May 14,1948 - The three remaining villages, Massuot Yitzchak, Ein Tsurim and Revadim had no alternative but to submit to the Arab Legion. Their members were taken as prisoners of war. These villages were also then pillaged and destroyed.
Last moments at Ein Tsurim
"At about ten o'clock the representatives of the Red Cross came to the settlement. Two of our members met them...
In the distance we could distinguish thousands of Arab irregular troops approaching the Zachariah outpost. At the sight of the rabble, some of the members fled to Revadim and Ein Tsurim while one blew himself up with a grenade. All of us at the kibbutz rushed back to our positions and took up our weapons. A settler of Ein Tsurim pressed the trigger and fired a long volley. The mob fled. Many Jews owed their lives to that single volley.
At noon representatives of the Legion came. They wanted to disarm us. We refused to allow them to do so and declared that we would hand over our arms only when we got onto the trucks. We asked them to keep the rabble back... We took our bundles and marched in single file through the gate... the Legionaries escorting and guarding us..."
Last moments at Revadim
"...our men began to get into the trucks. Hundreds of Arabs were already crowding around the fences of the farmyard, waiting for the moment to break in. As the members began to climb into the trucks with their little bundles in their hands, the rabble rushed into the farmyard. The villagers went frantic in their lust for loot..."
Last moments at Massuot Yitzchak
"In the early afternoon we were alone, the only settlement remaining in the Etzion Bloc, The settlers of Ein Tsurim and Revadim had been taken off in an unknown direction...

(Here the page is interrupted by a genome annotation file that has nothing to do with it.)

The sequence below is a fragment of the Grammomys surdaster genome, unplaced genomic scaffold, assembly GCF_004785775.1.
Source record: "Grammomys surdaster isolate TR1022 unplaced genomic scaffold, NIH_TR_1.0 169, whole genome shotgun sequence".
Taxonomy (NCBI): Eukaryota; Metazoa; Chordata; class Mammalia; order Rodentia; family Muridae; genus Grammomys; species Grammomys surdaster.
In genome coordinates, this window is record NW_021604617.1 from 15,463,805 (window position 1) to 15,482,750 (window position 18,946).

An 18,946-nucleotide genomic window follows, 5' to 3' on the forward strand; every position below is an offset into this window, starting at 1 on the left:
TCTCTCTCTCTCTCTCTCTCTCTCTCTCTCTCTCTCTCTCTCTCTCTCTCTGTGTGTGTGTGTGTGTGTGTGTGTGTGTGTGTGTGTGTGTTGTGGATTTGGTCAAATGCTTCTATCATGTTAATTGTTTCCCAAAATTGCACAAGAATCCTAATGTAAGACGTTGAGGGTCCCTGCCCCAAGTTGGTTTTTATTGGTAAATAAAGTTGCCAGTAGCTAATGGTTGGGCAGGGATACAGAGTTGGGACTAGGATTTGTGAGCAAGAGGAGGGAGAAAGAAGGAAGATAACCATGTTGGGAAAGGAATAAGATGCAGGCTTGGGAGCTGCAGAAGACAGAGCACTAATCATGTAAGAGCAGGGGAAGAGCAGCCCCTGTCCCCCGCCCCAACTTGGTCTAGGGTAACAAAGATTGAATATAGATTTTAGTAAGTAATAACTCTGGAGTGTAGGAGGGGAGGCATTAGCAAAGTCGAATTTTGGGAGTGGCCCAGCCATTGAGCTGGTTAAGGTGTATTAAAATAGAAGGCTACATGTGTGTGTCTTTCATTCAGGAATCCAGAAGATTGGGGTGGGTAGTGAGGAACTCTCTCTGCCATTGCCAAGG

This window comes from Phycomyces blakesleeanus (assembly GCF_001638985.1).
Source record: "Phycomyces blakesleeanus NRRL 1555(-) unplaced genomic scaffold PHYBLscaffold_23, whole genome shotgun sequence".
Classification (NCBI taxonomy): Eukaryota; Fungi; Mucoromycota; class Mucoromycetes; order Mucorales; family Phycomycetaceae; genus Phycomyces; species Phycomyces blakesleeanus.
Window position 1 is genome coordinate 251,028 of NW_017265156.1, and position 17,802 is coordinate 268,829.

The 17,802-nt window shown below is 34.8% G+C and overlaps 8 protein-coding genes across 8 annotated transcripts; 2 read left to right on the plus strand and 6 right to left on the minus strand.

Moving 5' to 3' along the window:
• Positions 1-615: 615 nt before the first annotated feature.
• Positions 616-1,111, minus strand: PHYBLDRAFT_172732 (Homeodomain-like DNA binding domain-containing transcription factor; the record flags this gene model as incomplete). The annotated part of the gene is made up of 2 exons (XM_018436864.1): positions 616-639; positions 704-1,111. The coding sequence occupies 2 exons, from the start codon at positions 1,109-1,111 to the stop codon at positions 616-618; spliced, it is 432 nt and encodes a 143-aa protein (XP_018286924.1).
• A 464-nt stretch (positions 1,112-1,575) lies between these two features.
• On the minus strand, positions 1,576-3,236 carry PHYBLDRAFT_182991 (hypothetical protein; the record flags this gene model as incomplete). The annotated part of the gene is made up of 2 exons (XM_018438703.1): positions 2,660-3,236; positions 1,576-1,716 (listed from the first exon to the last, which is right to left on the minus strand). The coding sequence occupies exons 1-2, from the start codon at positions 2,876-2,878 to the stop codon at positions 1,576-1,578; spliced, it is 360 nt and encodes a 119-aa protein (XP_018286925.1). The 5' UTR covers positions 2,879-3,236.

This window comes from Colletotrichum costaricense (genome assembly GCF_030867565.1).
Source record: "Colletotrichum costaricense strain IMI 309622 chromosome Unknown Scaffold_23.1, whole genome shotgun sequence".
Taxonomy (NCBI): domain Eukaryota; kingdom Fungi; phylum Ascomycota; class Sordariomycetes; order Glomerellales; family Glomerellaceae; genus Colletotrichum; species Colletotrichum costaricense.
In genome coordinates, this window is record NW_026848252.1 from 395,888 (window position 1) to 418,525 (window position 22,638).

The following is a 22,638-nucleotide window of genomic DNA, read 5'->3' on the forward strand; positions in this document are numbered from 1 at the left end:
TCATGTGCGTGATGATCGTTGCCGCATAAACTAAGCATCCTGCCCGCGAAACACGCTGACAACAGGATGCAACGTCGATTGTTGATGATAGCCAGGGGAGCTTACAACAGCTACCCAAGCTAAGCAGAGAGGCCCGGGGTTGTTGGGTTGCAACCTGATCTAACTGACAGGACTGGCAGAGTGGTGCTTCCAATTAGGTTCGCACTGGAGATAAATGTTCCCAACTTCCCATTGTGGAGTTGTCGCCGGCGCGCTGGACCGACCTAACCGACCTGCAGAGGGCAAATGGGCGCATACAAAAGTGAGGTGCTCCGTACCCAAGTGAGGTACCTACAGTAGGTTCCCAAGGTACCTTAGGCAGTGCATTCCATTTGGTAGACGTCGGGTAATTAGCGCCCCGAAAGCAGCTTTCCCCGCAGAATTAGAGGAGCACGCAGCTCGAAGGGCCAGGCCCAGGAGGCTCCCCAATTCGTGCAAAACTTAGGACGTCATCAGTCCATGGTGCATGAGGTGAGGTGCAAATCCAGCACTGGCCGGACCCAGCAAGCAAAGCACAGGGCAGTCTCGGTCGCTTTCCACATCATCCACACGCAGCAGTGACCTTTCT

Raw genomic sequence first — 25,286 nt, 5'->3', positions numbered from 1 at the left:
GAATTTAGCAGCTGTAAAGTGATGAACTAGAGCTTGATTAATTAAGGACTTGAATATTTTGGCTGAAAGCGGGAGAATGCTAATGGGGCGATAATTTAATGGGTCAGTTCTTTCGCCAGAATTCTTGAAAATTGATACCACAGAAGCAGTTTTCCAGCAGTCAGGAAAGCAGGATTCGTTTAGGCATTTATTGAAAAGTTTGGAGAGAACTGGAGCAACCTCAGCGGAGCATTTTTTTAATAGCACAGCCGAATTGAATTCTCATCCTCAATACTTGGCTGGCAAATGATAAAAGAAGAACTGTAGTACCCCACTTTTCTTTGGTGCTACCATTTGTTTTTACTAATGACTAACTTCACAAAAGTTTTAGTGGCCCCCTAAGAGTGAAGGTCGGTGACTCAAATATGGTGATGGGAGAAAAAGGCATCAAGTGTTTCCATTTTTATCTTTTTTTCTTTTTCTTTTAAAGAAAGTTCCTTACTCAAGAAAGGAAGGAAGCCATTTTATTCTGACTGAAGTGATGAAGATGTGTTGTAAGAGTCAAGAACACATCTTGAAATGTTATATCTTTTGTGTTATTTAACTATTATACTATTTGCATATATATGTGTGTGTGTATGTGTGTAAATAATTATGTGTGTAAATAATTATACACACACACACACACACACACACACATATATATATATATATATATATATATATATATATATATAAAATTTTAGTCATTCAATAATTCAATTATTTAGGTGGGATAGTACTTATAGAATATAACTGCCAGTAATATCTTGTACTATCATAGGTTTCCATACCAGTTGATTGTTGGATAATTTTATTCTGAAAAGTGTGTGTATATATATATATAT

Hours passed and the Red Cross delegation had not come... The sun was setting. Sabbath was approaching. One of the members came up and said that Sabbath prayers would be held in the open. It was hard for me to attend a public service... I had not reconciled myself to the catastrophe that had overwhelmed us. The verses of the prayers seemed at odds with my pain and sorrow... but it was a religious duty, instilled in me since childhood and putting aside my hesitation, I joined the congregation... tears ran down my face and I felt that I was beginning to accept what fate had decreed.
Together with the congregation I uttered: "To declare that the Lord is righteous..."
The previous evening we had decided to bury the Torah scrolls to prevent their violation. We dug a hole and were about to place the scrolls in it. Suddenly one of the members voiced his strong protest. He claimed that the pit must be enlarged so that the scrolls could be buried in the ark and thereby be preserved. "Some day we will return to this place" he concluded with great faith...
At half past seven that night, two Legion officers arrived with their men... We asked a Legion officer to permit us to take a Torah scroll with us and he consented. At 8:00 P.M. the last signal was sent to the regional command in Jerusalem from Massuot Yitzchak.
"The men and women are being taken to Hebron, the wounded to Bethlehem. Regards to the Massuot group in Jerusalem. Tonight we shall no longer be here. So ends the chapter of the Etzion Bloc."
From the accounts of survivors
The Etzion Bloc went up in flames at the historic hour of the declaration of the State of Israel.